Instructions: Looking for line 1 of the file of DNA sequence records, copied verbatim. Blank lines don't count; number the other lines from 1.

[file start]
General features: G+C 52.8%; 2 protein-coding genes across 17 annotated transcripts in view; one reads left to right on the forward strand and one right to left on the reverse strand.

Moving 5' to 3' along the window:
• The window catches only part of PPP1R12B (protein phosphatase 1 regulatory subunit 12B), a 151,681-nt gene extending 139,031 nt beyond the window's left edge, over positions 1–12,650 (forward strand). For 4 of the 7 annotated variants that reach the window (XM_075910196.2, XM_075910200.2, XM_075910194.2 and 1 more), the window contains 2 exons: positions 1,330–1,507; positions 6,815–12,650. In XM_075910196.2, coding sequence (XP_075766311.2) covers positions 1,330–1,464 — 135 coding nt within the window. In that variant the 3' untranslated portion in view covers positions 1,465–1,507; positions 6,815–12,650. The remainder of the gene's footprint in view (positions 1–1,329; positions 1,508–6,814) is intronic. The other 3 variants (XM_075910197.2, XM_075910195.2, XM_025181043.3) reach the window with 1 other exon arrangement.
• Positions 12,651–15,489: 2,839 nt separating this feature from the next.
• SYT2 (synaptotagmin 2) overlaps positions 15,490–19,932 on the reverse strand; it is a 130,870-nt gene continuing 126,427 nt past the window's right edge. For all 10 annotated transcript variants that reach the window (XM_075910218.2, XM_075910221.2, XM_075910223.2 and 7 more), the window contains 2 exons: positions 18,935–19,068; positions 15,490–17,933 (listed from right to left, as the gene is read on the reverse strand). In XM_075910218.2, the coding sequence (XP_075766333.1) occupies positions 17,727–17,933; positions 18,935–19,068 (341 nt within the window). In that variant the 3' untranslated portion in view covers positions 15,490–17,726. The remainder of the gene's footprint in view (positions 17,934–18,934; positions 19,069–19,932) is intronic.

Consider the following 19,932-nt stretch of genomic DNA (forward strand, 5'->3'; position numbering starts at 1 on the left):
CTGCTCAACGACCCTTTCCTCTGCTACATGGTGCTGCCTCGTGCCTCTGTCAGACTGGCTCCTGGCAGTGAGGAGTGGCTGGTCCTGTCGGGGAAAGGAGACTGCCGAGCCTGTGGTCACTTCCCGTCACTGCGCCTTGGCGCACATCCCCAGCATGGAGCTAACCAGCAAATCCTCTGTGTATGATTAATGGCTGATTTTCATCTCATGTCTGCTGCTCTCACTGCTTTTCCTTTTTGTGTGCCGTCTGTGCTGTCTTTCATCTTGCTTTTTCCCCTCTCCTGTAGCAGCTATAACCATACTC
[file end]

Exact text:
General features: G+C 52.8%; 2 protein-coding genes across 17 annotated transcripts in view; one reads left to right on the forward strand and one right to left on the reverse strand.